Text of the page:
Comparing cities and blood systems with Atta forest ants

By Dave Armstrong - 15 Feb 2012 0:5:0 GMT
Comparing cities and blood systems with Atta forest ants

Atta spp. ants use huge trails to manage efficient transport systems; Credit: Shutterstock

Leafcutter ants (Atta spp.) are the amazing ants with the attractive antics of transporting leaves to culture fungi. Rather like a city's motorway system, the ant must organise paths to efficiently allow transport without using up energy in overlong routes. Surprisingly, the width is as important as in any motorway. Bruce and Burd author this paper from Monash University in Melbourne., published in the Proceedings of the Royal Society B: Biological Sciences.

Leaf-cutting ants with large colonies tend to have low rates of energy consumption. If resource acquisition rate is compared to network size and worker numbers, we should see this relationship. As traffic is bidirectional in Atta colonies, the obvious comparison to an organisms blood system may be misplaced, but the city analogy could hold. Trails are not only scent defined (pheromonic), but are extended to 200m (and 25m high in foraged trees) as physical corridors that are maintained by cutting, clearance and rubbish collections. A very branched system develops in a radial pattern, showing essentially the foraging history over a long period.

At the rush hour in Central America, the ants pass both ways along their pathways in equal numbers. Foragers do not always carry leaves. In a sort of competition, 87% of Trinidadian Atta cephalotes carried fragments of leaf, but only 33% were presumed to carry fragments in La Selva in Costa Rica. An average of 50% was taken as the figure generally.

Wide trails enhanced flow more than expected. The authors think that trail edges interfere with foragers more than other foragers. This means that the wider the trail, the less likely the "edge effect." The impact of trail length on foraging rate was heavy in both predicted and simply measured relationships. More foragers enhance the flux with little interference between foragers measurable as their numbers increase. Results like these indicate that we can possibly use blood (vascular) flow as another analogy to the ants' transport system. Individual ants create inefficiency if they forage a long trail. Recruitment of new workers onto the trail could counter this inefficiency, but this comprises investment of more of the workforce. Mass recruitment is an ecological forte of ants, so we need a study to determine how the proportion of the workers recruited to foraging is decided.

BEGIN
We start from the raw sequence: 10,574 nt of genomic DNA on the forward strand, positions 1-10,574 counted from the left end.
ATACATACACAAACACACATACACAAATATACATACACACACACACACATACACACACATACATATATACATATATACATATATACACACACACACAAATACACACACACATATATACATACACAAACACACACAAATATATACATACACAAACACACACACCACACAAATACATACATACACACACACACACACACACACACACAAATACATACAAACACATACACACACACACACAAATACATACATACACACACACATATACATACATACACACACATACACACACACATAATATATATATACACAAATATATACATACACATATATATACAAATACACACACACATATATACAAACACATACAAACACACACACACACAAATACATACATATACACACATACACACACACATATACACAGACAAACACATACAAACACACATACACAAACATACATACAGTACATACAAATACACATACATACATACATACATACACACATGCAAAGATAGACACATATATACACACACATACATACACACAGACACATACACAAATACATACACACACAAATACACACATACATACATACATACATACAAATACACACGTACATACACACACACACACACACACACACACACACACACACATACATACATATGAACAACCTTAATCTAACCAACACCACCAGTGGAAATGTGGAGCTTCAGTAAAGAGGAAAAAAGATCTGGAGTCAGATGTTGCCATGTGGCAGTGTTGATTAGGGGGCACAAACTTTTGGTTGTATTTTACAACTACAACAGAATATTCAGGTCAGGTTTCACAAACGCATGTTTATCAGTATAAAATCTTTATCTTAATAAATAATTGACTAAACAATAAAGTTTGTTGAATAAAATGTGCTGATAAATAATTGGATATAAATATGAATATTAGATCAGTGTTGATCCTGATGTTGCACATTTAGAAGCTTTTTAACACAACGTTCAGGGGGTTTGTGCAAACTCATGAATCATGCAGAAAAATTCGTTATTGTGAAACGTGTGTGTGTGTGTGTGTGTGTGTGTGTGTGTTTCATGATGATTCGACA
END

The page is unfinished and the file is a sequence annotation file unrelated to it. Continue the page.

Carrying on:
is this a city transport network or ant art

*Is this a city transport network or ant art? - Credit: Shutterstock

As for the city analogy, the human example is different in that they are more decentralised. The traffic volume is concentrated on a small fraction of road networks, while Atta traffic also builds heavily where there are permanent "trunk-trails." Length of roads and trails also produce similar results when compared with populations in the equations which Andrew Bruce and Marin Burd employ successfully in their paper. They used the Smithsonian Tropical Research Institute and the Organization for Tropical Studies as experimental centres for their sites. The 18 colonies of ants studied lived in closed canopy forests on Barro Colorado Island, Panama and in the Atlantic lowland forest of Costa Rica.

*The diagram is a city transport blueprint!

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Topics: Insects